The reactor has blown up in hands of operating personnel, and naturally there is a question at once, what they did not correctly, why at them it has blown up. Very quickly after accident to all idle experts it became clear and clear why so. Completely broke regulations, here and have blown up, as it was harped from giving of the Soviet experts by authority of IAEA on 1986 in the report of the international group on safety of reactors INSAG-1. And nobody has asked a question: why, strictly speaking, the operating personnel acted so, and what are those regulations which so is easy for breaking with such catastrophic consequences?
Only in 1991 there was a detailed analysis of actions of the operational personnel in the report of SCSSINP commission with the direction of N.A.Shtejnberg (vice-president of SCSSINP). This report was included as an appendix into international report INSAG-7 (the revision of INSAG-1), and a number of conclusions made earlier in INSAG-1 has been recognised as erroneous.

Here below is given the Chapter 4.7 (P. 70-79) from this report, devoted to the analysis of actions of the operational personnel.


1-4.7. Actions of the Chernobyl plant personnel.

The officially published documents on the causes of the Chernobyl accident set the blame mainly on the actions taken by the plant personnel. For this reason, the Commission feels obliged to present its own evaluation of the personnel's actions,




with two aspects in mind. Firstly, it is necessary to establish as full a list as possible of all the violations of the Operating Procedures [40] and other mandatory operating documentation. Secondly, an attempt must be made, using the available data, to assess retrospectively the effect of the violations on the causes and scale of the accident.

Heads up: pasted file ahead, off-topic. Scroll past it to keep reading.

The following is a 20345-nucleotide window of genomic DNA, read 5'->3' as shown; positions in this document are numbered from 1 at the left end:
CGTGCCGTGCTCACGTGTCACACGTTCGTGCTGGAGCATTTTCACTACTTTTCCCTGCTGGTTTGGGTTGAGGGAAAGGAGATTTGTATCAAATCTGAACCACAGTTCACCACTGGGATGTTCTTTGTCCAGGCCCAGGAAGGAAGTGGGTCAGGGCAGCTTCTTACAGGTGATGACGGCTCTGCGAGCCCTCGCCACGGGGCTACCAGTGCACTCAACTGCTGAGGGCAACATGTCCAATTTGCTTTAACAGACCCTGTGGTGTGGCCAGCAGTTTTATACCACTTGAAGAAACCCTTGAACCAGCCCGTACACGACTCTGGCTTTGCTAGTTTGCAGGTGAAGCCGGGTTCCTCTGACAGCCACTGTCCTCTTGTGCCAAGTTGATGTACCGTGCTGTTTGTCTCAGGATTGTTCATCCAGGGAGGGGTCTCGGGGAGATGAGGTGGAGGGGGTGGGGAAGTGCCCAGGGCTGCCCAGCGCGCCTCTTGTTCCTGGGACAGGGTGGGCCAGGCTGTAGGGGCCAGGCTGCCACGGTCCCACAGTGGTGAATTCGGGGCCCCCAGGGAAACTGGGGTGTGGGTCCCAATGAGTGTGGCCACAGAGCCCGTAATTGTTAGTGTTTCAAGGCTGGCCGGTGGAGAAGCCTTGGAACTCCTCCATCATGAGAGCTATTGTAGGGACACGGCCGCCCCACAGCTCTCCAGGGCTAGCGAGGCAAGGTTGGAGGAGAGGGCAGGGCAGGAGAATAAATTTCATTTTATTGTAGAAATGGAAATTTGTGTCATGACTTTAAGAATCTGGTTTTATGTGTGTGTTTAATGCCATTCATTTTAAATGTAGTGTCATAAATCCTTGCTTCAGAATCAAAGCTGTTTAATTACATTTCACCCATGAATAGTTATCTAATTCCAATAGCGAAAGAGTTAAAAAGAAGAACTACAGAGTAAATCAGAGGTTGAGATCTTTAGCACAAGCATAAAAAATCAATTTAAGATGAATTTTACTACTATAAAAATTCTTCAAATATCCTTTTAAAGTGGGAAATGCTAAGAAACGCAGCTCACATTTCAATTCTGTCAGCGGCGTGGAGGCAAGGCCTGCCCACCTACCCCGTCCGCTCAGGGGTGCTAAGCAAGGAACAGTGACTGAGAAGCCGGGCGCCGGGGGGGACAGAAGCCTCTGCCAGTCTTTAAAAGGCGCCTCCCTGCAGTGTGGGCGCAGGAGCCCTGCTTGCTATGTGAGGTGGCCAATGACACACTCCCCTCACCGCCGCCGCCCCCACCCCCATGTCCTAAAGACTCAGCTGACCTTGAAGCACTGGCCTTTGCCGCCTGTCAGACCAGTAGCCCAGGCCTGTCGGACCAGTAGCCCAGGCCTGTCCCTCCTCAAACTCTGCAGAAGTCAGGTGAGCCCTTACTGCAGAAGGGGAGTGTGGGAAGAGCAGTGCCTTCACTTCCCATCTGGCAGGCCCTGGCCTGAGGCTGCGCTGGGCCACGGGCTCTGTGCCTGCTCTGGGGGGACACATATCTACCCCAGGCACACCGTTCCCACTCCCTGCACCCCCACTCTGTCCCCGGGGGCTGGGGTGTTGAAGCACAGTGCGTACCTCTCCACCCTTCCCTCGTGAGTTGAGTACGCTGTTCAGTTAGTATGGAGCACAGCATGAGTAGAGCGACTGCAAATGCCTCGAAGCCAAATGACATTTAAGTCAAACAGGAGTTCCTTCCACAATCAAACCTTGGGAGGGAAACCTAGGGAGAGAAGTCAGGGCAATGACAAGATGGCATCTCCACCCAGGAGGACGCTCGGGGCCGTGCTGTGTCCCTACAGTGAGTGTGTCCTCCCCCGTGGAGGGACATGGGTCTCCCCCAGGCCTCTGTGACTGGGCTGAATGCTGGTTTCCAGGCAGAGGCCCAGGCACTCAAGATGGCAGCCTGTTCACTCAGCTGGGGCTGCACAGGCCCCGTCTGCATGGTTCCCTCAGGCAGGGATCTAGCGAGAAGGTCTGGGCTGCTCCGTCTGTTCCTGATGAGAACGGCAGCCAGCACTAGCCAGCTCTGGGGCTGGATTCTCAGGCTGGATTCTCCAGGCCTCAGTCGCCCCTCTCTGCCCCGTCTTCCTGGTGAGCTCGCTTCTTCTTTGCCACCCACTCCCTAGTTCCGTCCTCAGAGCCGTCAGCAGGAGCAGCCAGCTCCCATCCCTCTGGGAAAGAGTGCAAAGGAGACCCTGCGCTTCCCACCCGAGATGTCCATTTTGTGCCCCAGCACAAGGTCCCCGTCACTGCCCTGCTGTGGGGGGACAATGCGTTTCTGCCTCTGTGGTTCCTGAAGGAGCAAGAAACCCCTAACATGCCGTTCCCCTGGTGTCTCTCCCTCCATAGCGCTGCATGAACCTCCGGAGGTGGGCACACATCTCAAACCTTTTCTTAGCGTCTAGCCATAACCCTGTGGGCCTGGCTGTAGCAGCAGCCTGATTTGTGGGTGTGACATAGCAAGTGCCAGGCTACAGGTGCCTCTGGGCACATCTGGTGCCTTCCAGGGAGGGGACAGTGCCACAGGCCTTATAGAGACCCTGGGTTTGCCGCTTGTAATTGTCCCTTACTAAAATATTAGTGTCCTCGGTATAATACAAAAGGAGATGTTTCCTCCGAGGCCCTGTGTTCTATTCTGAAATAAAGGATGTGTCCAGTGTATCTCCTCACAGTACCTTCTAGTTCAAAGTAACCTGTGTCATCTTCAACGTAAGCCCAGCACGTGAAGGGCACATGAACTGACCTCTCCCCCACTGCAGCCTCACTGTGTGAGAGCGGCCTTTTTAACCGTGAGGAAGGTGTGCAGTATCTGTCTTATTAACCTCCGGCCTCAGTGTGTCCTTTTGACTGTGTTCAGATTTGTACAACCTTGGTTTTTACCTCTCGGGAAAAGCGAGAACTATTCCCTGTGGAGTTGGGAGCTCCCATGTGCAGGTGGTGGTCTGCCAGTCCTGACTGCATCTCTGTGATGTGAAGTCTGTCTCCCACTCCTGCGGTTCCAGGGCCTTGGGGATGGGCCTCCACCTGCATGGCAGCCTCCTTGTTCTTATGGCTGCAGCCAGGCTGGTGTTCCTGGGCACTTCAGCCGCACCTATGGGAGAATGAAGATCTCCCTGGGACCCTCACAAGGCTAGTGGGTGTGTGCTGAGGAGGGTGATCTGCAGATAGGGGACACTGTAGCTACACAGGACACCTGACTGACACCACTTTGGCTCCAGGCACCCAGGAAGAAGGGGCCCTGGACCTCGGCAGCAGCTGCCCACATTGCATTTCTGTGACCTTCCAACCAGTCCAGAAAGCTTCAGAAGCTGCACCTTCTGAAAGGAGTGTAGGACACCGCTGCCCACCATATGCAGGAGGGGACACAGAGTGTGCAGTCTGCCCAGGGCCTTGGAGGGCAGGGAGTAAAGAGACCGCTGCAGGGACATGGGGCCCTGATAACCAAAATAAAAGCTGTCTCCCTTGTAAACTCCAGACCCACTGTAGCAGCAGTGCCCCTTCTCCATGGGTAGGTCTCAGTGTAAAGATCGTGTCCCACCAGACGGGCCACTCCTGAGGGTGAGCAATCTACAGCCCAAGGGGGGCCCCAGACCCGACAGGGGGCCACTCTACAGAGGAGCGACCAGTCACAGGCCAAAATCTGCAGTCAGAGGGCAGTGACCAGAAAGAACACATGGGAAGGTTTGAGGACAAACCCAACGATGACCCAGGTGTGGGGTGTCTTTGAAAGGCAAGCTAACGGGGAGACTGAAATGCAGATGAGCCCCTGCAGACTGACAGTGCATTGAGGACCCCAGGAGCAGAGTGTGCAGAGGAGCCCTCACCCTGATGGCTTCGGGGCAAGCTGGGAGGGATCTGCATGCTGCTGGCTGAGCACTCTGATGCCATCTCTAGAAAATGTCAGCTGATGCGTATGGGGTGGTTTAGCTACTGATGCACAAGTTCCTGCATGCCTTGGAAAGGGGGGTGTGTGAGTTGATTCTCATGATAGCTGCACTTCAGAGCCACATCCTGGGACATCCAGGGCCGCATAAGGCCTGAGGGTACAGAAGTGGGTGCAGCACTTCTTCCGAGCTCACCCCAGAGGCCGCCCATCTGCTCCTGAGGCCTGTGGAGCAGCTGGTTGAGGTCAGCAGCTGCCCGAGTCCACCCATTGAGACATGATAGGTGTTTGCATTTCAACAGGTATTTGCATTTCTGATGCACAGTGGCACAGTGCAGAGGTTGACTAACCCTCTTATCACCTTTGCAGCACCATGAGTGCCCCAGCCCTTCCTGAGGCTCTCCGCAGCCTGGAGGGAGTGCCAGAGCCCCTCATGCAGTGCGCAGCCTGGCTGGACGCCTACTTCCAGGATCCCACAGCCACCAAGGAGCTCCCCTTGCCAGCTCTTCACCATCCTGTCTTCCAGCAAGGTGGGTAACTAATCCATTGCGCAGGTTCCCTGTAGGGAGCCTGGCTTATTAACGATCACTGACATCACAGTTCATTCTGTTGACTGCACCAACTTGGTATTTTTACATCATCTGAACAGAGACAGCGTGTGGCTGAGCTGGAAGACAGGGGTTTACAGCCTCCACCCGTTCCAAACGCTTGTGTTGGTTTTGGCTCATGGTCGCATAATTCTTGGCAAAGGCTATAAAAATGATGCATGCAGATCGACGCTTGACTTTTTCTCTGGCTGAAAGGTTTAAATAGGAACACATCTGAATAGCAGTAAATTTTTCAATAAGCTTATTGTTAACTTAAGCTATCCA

The Commission would like to stress that its evaluations should in no way be regarded as condoning the violations of the regulatory documents committed by the personnel and designers.


During the decrease in power of Unit 4 on 25 April 1986 (at around 03:00) at a reactor power of about 2000 MW, the ORM fell to less than 26 manual control rods. The Operating Procedures for Units 3 and 4 (Section 9, Ref. [40]) allowed the units to be operated with an ORM of less than 26 manual control rods only after authorization by the Chief Engineer of the plant.
During the further power reduction (at about 07:00 on 25 April), when the reactor power was 1500 MW, the ORM fell to 15 manual control rods. In such cases, according to the requirements of Section 9 of the Operating Procedures, the reactor should be shut down. The personnel did not abide by this requirement. The Commission assumes that the personnel deliberately violated this requirement. The PRIZMA calculation code was found to be unreliable at this time, because it did not take into account the position of the rods of automatic regulators Nos 1, 2 and 3 (a total of 12 rods). There is a note to this effect in the senior reactor control engineer's operating log. The Operating Procedures and other operating documentation did not prescribe the actions to be taken by personnel under such circumstances (in the event of unreliable calculation) and similar circumstances (for example, in the event of complete failure of the PRIZMA code to determine the ORM). Nevertheless, in allowing the reactor to operate at 1500 MW with an ORM of less than 15 manual control rods, from about 07:00 to 13.30 on 25 April, the plant personnel, including senior staff, violated the requirements of Section 9 of the Operating Procedures, although this violation was not die cause of the accident and did not affect its consequences.


Section 12 of the Operating Procedures, concerning the planned shutdown and cooling of the reactor, did not contain any requirements regarding the monitoring and maintenance of the ORM.